Prosecutor's Office: No crime in Tarand keeping SAPTK donation
The Northern District Prosecutor's Office sees no crime in former MEP Indrek Tarand (SDE) keeping the money transferred to him from the bank account of the Foundation for the Protection of Family and Tradition (SAPTK).
This May, Tarand and Meelis Osa, 58, and Mart Rieberg, 56, the two men seen kicking the then-MEP at a protest in front of the Riigikogu last November, submitted an application to Harju County Court seeking to resolve the criminal matter against the two defendants in a conciliation procedure.
According to the terms of the settlement, Osa and Rieberg were to pay €1,080 as compensation for patrimonial damage as well as cover his legal expenses in the amount of €920.
On May 23, SAPTK transferred a total of €2,000 from its account to that of Tarand, writing in the details field, "Donations of several readers of Objektiiv in support of Mart Rieberg and Meelis Osa."
As Rieberg and Osa transferred the same amount of money to Tarand pursuant to their court-approved settlement, SAPTK board chairman Varro Vooglaid demanded that Tarand return the extra €2,000. The latter has yet to do so.
District Prosecutor Ülle Jaanhold found on Monday that based on SAPTK's report, there were no grounds for launching criminal proceedings.
"When transferring [the money], it was not specified what the donation to Indrek Tarand had been made for, nor did it specify in advance the conditions under which Indrek Tarand was required to accept or return the donation," Jaanhold said.
According to the district prosecutor, Tarand's activity did not involve any characteristics of the section of the Penal Code on embezzlement.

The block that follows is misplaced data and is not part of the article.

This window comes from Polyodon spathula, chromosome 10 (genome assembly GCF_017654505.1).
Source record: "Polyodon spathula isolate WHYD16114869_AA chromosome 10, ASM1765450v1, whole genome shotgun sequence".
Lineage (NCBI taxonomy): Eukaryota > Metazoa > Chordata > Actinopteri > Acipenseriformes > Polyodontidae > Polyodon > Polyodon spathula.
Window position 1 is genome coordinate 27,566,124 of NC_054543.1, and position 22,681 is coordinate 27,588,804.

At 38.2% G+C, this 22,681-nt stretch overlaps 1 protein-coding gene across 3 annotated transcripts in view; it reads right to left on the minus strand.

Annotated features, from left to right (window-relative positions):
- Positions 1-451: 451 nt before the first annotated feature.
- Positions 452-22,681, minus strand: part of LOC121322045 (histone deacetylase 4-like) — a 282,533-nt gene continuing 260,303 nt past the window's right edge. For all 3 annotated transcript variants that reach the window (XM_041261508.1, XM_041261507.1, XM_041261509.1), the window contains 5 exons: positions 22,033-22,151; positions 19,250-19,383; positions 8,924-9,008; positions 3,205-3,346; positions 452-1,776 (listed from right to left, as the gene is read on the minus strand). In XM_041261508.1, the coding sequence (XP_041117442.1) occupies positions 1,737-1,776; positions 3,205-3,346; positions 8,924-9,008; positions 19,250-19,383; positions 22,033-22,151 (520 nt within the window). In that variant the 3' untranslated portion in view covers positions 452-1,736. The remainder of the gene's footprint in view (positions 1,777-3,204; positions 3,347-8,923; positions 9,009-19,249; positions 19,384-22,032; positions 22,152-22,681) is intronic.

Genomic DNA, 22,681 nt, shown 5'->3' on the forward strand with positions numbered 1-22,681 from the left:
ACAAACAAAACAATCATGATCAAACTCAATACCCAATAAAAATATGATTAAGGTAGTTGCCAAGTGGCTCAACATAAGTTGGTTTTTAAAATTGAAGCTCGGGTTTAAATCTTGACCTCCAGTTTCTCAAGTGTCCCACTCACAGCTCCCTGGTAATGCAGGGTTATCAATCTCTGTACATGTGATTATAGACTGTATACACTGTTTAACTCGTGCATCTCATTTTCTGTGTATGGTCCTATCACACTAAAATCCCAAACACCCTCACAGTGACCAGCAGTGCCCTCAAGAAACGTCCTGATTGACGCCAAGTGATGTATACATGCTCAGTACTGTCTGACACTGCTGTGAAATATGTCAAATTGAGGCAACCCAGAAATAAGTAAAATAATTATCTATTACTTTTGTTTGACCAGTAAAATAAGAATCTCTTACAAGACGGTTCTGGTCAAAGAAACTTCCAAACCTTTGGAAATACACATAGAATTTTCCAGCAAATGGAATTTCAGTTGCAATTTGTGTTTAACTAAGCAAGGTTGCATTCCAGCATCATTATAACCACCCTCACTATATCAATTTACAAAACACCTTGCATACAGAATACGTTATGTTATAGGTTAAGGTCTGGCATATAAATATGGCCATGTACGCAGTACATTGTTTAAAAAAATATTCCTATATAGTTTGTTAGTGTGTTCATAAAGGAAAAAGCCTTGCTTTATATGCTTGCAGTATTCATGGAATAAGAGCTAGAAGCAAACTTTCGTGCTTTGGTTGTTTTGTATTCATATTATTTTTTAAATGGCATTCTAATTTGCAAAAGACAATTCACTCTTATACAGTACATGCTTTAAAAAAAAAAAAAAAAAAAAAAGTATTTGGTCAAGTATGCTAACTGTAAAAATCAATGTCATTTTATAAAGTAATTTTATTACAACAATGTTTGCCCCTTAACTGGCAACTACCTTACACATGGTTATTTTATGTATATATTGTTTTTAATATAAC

"This is a dispute arising from a unilateral transaction, and it is possible to take the money refund claim to civil court," Jaanhold added.
SAPTK is to appeal the Northern District Prosecutor's Office's decision with the Office of the Prosecutor General.
Vooglaid: Some can break the law as they please
SAPTK board chairman Varro Vooglaid told BNS that he feels as though different laws apply to different people in Estonia.
"Tarand knew very well what we transferred the money on behalf of SAPTK to him for," Vooglaid said. "He also explicitly promised to return the money, and it was only on the basis of this promise that Osa and Rieberg transferred the same amount to him again. When Tarand had received the money for the second time, he took back his promise to pay the money back and began to sneer that 'You were stupid to believe my promise.'"
According to Vooglaid, such behavior by the Prosecutor's Office clearly undermines the people's faith in the rule of law. "Especially knowing that you are a prominent, well-connected person, you can break the law however you want — there is nothing to fear," he added.
Download the ERR News app for Android and iOS now and never miss an update!
Editor: Aili Vahtla